Cancer – Chess Master

Cancer – Chess Master

Finding a strategy to combat cancer is like playing chess against a Grandmaster. I’m Jim Metzner and this is the Pulse of the Planet.

Allen: Increased inflammation is the hallmark of cancer. Increased inflammation produces lots of factors that the tumor thrives in.

Coy Allen is an Assistant Professor of Inflammatory Diseases at Virginia Tech’s College of Veterinary Medicine. He says that in the early stages, inflammation is prime real estate for tumors, but once a tumor has been established, the cancer changes its strategy.

Allen: CA During the early stages the tumor tends to favor a very inflammatory environment. Once it reaches a specific size, it begins to hide from the immune system.

In this stage the cancer begins to avoid areas of inflammation, and so
doctors shift their method of attack as well.

Allen: And so, what we’re trying to do is limit that inflammation during the early stages before the tumor’s become established. But once they have tumors, we would want to be able to induce inflammation.
By inducing the correct kind of inflammation, we hope that we can control the tumor, keep it from growing, keep it from metastasizing, or moving to different organs.
So, what we would be doing is developing a drug to reduce the amount of inflammation, which would in turn, hopefully, keep cancer from developing in the first place. And this is really important for patients that have chronic inflammatory diseases, such as inflammatory bowel disease, where inflammation in the gut serves as a promoter of cancer.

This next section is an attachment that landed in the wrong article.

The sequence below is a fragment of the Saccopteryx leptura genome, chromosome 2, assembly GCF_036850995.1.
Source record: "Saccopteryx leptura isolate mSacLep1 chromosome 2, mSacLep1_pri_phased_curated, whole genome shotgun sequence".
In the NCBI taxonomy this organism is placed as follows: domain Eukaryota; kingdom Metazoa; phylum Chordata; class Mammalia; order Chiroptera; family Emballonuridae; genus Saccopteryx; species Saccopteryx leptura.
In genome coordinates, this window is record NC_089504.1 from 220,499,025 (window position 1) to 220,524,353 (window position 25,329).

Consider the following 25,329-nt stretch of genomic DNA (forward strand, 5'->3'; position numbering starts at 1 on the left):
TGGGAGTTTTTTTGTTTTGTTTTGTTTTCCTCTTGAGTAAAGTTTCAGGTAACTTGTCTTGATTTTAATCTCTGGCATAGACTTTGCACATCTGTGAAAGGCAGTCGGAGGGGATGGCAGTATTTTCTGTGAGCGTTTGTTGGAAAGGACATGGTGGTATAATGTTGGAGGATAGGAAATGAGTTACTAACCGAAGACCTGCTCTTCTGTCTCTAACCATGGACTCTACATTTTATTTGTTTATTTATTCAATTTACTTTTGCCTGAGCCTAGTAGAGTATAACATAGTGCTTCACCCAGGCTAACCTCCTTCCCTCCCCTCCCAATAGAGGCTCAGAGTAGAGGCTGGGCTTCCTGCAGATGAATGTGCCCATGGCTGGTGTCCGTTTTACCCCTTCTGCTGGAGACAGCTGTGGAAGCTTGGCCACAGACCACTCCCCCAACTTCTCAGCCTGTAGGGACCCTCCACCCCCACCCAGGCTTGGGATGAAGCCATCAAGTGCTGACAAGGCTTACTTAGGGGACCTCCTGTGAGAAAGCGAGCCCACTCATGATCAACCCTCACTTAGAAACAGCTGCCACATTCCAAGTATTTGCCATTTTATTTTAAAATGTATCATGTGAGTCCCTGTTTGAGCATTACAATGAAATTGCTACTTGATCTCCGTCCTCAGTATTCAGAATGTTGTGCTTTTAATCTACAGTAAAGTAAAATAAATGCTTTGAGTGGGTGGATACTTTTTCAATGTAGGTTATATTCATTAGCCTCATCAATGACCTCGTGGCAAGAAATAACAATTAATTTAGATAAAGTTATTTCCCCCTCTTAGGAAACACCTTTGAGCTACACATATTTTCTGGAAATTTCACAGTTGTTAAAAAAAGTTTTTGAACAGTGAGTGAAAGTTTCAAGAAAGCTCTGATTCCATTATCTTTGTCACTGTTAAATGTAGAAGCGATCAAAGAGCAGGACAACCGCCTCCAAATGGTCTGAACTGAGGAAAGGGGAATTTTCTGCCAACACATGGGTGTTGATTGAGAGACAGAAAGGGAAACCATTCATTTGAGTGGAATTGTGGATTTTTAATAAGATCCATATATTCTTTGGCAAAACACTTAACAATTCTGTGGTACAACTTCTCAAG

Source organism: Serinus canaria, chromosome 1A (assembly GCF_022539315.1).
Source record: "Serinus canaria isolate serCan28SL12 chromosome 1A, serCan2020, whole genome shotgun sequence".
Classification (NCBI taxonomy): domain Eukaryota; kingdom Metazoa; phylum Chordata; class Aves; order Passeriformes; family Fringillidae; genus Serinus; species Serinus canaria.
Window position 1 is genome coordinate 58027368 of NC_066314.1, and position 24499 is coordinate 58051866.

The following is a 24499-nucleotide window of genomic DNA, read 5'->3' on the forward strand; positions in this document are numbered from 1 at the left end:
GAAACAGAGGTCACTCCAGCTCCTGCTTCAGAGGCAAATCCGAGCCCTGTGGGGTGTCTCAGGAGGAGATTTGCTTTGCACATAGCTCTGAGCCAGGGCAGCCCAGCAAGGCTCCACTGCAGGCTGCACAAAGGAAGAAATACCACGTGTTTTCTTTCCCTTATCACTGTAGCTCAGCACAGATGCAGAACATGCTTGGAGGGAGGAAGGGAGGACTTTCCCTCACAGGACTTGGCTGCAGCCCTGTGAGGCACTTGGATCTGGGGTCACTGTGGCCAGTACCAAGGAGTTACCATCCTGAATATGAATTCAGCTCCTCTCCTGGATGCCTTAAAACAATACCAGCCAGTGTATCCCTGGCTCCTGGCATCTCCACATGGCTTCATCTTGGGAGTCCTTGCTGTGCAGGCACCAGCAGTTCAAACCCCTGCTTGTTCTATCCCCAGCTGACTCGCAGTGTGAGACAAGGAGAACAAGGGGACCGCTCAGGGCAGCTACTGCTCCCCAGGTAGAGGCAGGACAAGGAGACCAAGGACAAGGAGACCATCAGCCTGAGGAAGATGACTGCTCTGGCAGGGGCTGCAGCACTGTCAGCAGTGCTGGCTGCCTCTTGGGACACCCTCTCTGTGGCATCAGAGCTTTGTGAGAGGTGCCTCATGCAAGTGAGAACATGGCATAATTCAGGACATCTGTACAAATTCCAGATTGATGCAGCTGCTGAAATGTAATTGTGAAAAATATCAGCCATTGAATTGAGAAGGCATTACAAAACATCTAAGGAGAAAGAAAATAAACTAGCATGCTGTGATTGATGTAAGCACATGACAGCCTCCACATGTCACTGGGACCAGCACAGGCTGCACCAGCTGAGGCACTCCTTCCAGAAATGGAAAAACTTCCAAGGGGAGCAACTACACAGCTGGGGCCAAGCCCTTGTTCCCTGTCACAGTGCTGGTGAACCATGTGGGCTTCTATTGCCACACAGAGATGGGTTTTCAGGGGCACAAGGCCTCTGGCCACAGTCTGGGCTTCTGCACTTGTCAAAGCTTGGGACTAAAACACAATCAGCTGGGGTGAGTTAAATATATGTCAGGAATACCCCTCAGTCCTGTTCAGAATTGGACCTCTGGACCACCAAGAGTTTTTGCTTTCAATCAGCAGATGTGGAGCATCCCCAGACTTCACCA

Once the tumor becomes established, we would actually want to develop drugs that actually increase inflammation because in the tumor, once the cancer becomes more established once it grows it likes to hide from the immune system. And so, we would want to develop drugs to increase inflammation under those circumstances.

I’m Jim Metzner and this is the Pulse of the Planet.

Cancer - Chess Master

Finding a strategy to combat cancer is like playing chess against a Grandmaster.
Air Date:06/29/2017
Scientist:
Transcript:

Cancer - Chess Master

Finding a strategy to combat cancer is like playing chess against a Grandmaster. I'm Jim Metzner and this is the Pulse of the Planet.

Allen: Increased inflammation is the hallmark of cancer. Increased inflammation produces lots of factors that the tumor thrives in.

Coy Allen is an Assistant Professor of Inflammatory Diseases at Virginia Tech's College of Veterinary Medicine. He says that in the early stages, inflammation is prime real estate for tumors, but once a tumor has been established, the cancer changes its strategy.

Allen: CA During the early stages the tumor tends to favor a very inflammatory environment. Once it reaches a specific size, it begins to hide from the immune system.

In this stage the cancer begins to avoid areas of inflammation, and so
doctors shift their method of attack as well.

Allen: And so, what we're trying to do is limit that inflammation during the early stages before the tumor's become established. But once they have tumors, we would want to be able to induce inflammation.
By inducing the correct kind of inflammation, we hope that we can control the tumor, keep it from growing, keep it from metastasizing, or moving to different organs.
So, what we would be doing is developing a drug to reduce the amount of inflammation, which would in turn, hopefully, keep cancer from developing in the first place. And this is really important for patients that have chronic inflammatory diseases, such as inflammatory bowel disease, where inflammation in the gut serves as a promoter of cancer.
Once the tumor becomes established, we would actually want to develop drugs that actually increase inflammation because in the tumor, once the cancer becomes more established once it grows it likes to hide from the immune system. And so, we would want to develop drugs to increase inflammation under those circumstances.

I'm Jim Metzner and this is the Pulse of the Planet.